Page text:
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Title: Negotiating diasporic mobilities and becomings : interactions and practices of Europeans of Moroccan descent on holiday in Morocco
Author: Wagner, L. B.
Awarding Body: University College London (University of London)
Current Institution: University College London (University of London)
Date of Award: 2011
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In recent years, the annual summer journey of Moroccan families from Europe towards ‘home’ has become a state-acknowledged event as their arrivals number in the millions. These holidays serve an important role in molding ideas and practices of ‘Moroccanness’ for post-migrant generation diasporic visitors, as it is during this time that those of Moroccan descent raised in Europe have the most exposure to Morocco in situ – to language, community and space as they are practiced within the territorial boundaries of the nation – instead of their habitually practiced ways of being Moroccan (or not-being Moroccan) elsewhere. Using an approach based in linguistic anthropology alongside a geographical consideration of embodiment and mobilities, this thesis focuses on communicative and consumption practices of such individuals during their visits to Morocco. I traveled with participants, observing and recording interactions amongst diasporic visitors and community members resident in Morocco, and engaging with them in their practices of touristic leisure consumption. Thinking about ideas of ‘Moroccanness’ as a node in assemblage, unfixed yet specific, I demonstrate how their communicative and consumption practices shape an evolving sense of what it means to be ‘Moroccan’ for diasporic visitors. Their ideas of ‘Moroccanness’, which take shape both as rooted in diasporic connection and as touristic appreciation through consumption, resonate with the sense of ‘being Moroccan’ during their holidays and when they return ‘home’ to Europe. Yet, their diasporic orientation towards Morocco as a place of leisure consumption has ramifications on the relationship between future diasporic generations and the territory as ‘homeland’. My main theoretical contributions are: reimagining ‘diasporic’ in materialist terms, as an action instead of a state of being; and reimagining ‘hybridity’ as a set of interactions responding to multiple attractors in multiplicity, rather than an unstable condition of being neither one, nor the other.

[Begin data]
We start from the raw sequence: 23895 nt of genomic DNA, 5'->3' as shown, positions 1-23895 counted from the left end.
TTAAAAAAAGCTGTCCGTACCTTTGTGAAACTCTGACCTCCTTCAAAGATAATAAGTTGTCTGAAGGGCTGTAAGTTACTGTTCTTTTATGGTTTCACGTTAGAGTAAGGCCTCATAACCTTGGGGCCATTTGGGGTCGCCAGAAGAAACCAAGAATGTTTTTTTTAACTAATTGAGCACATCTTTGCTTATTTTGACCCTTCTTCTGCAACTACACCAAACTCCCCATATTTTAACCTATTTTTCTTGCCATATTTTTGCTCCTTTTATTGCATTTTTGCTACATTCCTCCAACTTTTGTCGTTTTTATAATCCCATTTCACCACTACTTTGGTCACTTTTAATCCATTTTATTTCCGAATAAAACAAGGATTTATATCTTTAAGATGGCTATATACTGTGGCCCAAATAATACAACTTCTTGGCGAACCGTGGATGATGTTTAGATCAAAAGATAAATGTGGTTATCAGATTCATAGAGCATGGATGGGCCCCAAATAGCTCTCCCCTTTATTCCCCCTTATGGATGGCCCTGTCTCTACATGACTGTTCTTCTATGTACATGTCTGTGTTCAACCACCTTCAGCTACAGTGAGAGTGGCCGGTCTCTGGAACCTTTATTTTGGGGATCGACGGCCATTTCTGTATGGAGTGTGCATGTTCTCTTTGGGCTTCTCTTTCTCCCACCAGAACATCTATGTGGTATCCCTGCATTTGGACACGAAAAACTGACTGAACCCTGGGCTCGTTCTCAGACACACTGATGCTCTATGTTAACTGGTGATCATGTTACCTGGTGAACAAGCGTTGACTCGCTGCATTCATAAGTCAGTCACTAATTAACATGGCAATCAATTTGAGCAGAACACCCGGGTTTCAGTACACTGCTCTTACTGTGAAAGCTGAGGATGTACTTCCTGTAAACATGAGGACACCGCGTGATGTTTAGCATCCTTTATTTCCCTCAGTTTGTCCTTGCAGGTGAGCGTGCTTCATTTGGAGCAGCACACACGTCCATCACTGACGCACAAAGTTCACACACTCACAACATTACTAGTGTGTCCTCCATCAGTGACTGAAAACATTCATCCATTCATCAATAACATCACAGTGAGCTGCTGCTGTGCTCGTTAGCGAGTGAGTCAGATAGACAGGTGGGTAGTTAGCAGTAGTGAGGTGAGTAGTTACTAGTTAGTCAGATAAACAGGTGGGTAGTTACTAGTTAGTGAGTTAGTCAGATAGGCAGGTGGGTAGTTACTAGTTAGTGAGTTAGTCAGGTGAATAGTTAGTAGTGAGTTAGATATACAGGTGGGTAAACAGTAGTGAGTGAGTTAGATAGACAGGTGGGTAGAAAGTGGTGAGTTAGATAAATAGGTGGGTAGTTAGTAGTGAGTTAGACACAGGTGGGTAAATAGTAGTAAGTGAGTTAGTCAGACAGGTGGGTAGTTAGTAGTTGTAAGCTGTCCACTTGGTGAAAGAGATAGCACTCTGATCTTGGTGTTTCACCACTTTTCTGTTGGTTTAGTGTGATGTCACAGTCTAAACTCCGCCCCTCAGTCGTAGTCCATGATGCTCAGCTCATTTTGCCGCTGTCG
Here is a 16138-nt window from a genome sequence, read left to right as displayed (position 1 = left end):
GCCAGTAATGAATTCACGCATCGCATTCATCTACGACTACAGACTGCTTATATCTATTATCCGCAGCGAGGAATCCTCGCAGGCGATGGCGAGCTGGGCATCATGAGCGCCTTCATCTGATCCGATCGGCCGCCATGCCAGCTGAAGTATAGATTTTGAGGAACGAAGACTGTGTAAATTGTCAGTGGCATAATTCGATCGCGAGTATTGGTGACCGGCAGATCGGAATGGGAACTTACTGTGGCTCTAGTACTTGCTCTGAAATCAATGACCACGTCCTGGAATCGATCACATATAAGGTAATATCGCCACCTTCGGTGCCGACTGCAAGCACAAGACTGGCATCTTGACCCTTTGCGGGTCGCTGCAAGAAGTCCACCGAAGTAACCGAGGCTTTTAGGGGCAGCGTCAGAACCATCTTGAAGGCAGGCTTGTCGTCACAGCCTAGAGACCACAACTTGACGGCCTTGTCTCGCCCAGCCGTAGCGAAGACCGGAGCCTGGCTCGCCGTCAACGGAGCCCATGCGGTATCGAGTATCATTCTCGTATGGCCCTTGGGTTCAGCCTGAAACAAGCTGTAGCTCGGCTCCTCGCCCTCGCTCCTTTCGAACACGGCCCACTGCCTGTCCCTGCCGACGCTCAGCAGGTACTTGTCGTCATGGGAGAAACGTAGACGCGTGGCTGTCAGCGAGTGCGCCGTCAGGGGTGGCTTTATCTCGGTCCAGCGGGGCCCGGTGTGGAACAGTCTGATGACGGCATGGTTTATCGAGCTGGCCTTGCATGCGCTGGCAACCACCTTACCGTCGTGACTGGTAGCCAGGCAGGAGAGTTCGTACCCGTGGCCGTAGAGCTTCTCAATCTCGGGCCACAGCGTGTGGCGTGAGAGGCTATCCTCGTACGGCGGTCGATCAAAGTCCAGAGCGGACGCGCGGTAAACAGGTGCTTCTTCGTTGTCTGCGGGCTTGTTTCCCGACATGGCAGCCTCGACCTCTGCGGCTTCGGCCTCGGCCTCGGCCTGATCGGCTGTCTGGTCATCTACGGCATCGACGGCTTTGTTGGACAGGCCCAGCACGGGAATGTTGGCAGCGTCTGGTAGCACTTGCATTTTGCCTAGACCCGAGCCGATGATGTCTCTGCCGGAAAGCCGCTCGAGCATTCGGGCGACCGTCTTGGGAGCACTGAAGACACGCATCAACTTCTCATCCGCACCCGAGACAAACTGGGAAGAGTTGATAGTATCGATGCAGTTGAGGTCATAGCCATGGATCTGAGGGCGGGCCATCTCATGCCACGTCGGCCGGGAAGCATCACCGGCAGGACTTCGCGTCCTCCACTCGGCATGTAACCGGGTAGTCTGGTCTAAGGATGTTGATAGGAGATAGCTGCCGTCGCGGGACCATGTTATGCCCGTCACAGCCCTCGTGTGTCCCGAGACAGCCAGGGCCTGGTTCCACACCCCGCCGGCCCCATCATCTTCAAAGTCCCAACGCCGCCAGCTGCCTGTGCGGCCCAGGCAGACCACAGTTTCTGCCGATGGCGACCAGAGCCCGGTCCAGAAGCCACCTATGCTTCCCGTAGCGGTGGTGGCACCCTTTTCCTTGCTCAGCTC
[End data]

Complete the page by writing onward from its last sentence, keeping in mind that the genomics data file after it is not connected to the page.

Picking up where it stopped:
Supervisor: Not available Sponsor: Not available
Qualification Name: Thesis (Ph.D.) Qualification Level: Doctoral
EThOS ID:  DOI: Not available